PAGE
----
Thursday, July 16, 2020

The Oxus Treasure and the challenges of provenance

The Oxus Treasure is a collection of about 180 surviving pieces of metalwork in gold and silver from the Achaemenid Persian period which were found by the Oxus river about 1877-1880.  The metalwork is believed to date from the sixth to fourth centuries BCE and is thought to belong to a temple where votive offerings were deposited over a long period. Sculptural objects include two model chariots in gold, one incomplete, plus figures of a horse and a rider that may belong to this or other model groups, as may two other horses cut out from sheet gold. The wheels of the complete chariot would originally have turned freely, and it had received at least one repair in antiquity. It is pulled by four horses (rather small, and with only nine legs surviving between them) and carries two figures, a driver and a seated passenger, both wearing torcs. The chariot has handrails at the open rear to assist getting in and out, while the solid front carries the face of the protective Egyptian dwarf-god Bes.  Another exceptional piece is thought to be a gold cap ornament (aigrette) that reflects Scythian influence in the folded legs of the recumbent lion-griffin with wings, straight horns, long pointed ears, and a curled tail. There are cavities for inlay on the flank and shoulder. At the back of the plaque are two long prongs for attachment. The two griffin-headed bracelets or armlets recovered from the site are considered by some the most spectacular pieces, despite lacking their stone inlays. There are a number of other bracelets, some perhaps torcs for the neck, several with simpler animal head terminals variously depicting goats, ibex, sheep, bulls, ducks, lions, and fantastic creatures. Many have inlays, or empty cells for them. It used to be thought that this technique was acquired from Ancient Egyptian jewelry (as in some of Tutankhamun's grave goods), but Assyrian examples are now known.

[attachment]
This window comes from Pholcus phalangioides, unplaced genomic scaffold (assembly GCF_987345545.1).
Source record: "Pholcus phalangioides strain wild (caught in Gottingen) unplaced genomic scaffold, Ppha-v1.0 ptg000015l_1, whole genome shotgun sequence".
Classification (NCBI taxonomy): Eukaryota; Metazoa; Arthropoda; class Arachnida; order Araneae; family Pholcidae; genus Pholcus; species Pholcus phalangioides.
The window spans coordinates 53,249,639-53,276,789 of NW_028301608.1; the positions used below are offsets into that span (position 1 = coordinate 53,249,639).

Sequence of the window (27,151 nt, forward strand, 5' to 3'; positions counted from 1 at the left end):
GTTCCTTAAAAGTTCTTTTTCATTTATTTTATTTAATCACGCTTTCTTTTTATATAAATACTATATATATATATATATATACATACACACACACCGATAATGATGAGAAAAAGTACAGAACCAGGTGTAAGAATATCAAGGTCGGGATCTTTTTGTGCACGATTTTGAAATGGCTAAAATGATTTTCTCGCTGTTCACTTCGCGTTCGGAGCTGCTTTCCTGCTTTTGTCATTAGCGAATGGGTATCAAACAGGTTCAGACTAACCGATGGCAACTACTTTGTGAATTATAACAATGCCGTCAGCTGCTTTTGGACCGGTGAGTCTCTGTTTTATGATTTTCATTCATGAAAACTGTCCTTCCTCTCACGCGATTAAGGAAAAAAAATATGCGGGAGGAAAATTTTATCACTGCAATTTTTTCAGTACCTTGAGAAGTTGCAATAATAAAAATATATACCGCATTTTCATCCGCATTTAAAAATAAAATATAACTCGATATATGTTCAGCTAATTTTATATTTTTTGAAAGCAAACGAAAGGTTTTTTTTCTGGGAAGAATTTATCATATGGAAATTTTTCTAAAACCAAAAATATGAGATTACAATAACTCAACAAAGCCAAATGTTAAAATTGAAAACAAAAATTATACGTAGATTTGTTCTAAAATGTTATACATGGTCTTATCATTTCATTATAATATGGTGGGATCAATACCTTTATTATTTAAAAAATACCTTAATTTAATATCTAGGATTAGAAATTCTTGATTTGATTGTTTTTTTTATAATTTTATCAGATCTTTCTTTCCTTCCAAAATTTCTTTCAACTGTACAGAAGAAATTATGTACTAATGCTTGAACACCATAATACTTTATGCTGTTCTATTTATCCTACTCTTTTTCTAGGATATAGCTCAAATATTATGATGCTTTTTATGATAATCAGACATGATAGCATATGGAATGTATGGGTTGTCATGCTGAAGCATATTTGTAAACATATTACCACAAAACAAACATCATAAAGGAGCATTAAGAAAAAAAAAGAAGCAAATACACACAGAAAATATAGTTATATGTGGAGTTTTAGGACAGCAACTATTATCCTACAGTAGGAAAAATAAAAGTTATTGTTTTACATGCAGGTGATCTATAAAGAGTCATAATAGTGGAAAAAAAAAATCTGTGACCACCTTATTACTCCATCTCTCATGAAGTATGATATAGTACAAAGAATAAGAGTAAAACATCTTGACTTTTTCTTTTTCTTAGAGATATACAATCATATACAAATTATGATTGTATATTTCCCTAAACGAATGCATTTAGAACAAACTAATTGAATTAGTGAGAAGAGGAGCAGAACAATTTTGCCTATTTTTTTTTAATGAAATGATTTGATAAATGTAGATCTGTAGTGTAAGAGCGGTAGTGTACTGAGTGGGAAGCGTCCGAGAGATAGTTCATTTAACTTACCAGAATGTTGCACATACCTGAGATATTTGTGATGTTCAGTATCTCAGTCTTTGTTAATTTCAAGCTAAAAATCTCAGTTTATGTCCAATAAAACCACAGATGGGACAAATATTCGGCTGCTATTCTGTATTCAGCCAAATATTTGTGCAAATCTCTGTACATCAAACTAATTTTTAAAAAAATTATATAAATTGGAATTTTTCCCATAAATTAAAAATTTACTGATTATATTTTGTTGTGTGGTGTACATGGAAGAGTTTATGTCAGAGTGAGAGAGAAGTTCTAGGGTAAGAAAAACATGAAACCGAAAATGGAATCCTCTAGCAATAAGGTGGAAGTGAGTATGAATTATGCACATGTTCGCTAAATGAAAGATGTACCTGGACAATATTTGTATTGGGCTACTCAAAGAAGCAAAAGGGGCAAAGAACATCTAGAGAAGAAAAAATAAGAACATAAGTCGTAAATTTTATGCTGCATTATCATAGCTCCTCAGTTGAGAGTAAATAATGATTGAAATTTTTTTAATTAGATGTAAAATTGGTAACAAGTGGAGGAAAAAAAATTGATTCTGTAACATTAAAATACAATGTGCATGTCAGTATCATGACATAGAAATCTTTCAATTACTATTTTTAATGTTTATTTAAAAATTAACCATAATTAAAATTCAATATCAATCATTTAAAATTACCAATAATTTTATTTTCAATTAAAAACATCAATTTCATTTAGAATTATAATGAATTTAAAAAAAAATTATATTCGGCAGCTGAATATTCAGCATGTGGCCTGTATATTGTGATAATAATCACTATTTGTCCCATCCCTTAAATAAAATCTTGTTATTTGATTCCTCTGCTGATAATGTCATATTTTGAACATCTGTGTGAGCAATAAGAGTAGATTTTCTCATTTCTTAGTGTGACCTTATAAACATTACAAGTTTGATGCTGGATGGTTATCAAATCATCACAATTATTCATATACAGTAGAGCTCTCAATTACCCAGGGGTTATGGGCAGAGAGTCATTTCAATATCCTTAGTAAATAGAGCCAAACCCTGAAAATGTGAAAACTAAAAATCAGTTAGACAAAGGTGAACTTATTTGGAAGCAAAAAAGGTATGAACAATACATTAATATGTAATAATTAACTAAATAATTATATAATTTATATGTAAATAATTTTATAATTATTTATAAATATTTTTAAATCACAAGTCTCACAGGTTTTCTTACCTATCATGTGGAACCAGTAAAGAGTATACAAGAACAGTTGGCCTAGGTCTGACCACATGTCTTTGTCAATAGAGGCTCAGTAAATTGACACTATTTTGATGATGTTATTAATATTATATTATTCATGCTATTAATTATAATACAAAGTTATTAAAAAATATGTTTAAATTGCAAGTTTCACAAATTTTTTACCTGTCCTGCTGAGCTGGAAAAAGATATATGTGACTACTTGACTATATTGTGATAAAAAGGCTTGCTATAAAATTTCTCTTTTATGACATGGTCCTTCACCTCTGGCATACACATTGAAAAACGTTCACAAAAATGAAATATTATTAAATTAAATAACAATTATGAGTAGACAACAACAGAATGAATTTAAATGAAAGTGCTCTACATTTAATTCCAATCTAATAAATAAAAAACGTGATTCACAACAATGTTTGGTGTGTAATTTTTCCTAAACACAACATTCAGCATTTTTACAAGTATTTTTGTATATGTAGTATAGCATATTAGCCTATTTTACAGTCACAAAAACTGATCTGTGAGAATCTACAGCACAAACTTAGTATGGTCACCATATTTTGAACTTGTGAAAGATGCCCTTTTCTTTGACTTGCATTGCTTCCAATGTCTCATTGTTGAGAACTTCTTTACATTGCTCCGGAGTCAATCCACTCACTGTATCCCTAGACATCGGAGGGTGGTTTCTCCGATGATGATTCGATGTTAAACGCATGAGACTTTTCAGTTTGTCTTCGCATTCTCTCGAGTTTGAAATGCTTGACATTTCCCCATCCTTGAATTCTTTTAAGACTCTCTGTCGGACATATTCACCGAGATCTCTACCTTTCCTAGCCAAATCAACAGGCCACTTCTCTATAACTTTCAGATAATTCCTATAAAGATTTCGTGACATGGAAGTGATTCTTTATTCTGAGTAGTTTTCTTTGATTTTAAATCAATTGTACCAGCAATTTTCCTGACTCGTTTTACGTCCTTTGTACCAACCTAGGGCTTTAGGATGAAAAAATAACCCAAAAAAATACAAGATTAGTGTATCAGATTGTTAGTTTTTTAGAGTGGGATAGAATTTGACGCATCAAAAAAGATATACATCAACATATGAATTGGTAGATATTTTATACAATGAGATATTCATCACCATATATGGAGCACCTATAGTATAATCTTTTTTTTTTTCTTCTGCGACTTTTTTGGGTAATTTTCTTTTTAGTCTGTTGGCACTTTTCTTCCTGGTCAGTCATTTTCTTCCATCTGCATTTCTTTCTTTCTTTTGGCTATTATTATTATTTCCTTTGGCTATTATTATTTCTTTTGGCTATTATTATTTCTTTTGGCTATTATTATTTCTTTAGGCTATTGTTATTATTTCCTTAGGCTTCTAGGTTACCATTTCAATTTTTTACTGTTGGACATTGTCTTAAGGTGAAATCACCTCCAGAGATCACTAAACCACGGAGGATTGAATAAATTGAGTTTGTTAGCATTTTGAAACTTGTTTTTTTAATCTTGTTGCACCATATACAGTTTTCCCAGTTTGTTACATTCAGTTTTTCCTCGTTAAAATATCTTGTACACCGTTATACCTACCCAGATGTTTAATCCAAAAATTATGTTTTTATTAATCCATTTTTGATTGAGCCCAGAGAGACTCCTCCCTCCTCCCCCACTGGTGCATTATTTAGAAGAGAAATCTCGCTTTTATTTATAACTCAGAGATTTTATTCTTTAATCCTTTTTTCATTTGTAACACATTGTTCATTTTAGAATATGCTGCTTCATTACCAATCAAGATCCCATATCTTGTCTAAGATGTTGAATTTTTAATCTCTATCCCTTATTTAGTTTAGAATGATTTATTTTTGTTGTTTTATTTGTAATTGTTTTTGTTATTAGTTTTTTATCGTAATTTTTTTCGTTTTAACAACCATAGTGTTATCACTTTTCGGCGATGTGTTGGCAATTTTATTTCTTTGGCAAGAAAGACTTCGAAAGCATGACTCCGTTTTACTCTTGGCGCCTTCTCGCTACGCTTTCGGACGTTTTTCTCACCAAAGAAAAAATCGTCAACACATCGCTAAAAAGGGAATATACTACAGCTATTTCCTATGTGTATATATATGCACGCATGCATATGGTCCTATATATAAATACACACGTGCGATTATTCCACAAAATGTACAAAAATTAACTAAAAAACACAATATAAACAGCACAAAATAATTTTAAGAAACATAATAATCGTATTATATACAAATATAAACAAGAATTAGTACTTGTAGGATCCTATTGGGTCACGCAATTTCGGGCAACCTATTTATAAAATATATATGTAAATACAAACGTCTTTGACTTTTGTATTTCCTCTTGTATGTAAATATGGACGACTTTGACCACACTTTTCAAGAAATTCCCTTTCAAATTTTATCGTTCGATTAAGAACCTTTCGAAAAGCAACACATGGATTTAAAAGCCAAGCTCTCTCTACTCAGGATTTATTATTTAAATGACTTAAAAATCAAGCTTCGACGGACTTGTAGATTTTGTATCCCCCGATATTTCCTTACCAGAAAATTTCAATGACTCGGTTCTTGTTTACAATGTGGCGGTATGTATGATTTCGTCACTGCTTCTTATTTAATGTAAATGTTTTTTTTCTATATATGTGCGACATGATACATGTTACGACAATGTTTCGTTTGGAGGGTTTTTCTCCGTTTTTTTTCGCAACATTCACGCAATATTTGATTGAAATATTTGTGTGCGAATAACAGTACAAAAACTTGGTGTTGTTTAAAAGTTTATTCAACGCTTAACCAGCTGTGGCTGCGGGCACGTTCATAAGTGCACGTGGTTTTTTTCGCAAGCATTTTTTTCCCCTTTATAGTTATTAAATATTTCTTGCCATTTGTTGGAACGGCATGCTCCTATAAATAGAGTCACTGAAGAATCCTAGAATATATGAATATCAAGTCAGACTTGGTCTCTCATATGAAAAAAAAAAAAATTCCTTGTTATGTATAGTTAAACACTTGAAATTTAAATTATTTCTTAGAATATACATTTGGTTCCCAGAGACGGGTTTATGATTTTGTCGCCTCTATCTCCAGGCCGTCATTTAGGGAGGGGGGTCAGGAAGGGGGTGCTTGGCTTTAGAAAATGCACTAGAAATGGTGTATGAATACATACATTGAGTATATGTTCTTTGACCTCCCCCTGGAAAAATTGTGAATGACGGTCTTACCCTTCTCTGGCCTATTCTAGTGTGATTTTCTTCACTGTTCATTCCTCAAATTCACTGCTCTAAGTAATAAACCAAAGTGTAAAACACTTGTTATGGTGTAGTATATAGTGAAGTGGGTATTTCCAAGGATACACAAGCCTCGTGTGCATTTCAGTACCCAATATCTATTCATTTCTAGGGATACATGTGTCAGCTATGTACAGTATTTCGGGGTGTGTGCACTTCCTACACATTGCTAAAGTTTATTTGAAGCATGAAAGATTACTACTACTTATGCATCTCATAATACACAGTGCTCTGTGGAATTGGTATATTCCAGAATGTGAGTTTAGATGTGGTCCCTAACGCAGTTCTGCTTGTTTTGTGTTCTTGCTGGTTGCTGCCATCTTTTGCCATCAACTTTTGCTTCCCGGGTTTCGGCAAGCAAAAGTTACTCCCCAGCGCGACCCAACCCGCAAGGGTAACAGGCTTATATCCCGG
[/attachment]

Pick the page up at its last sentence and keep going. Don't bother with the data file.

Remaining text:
The circumstances of the discovery and trading of the pieces, and their variety of styles and quality of workmanship, cast some doubt on their authenticity from the very beginning.  Indian dealers initially made copies of items and tried to pass them off to Franks, who though not deceived, bought some "at a small percentage over the gold value" and then received the genuine objects, which were easily distinguished.  Since then later  Achaemenid finds of jewelry including armlets and torcs in a tomb at Susa by a French expedition from 1902 , excavated under proper archaeological conditions, closely resemble objects found in the Oxus Treasure and are considered contemporary evidence of their ancient source.

Gold four horse chariot model, Achaemenid Period 5th-4th centuries BCE, Oxus Treasure at the British Museum
courtesy of Wikimedia Commons contributor Cristian Bortes

Lion-griffin hat ornament (aigrette), gold, Achaemenid Period, 5th-4th centuries BCE, Oxus Treasure at the British Museum
courtesy of the museum

Griffin-embellished gold armlets, Achaemenid Period, 5th-4th centuries BCE courtesy of Wikimedia Commons contributor Marie-Lan Nguyen.

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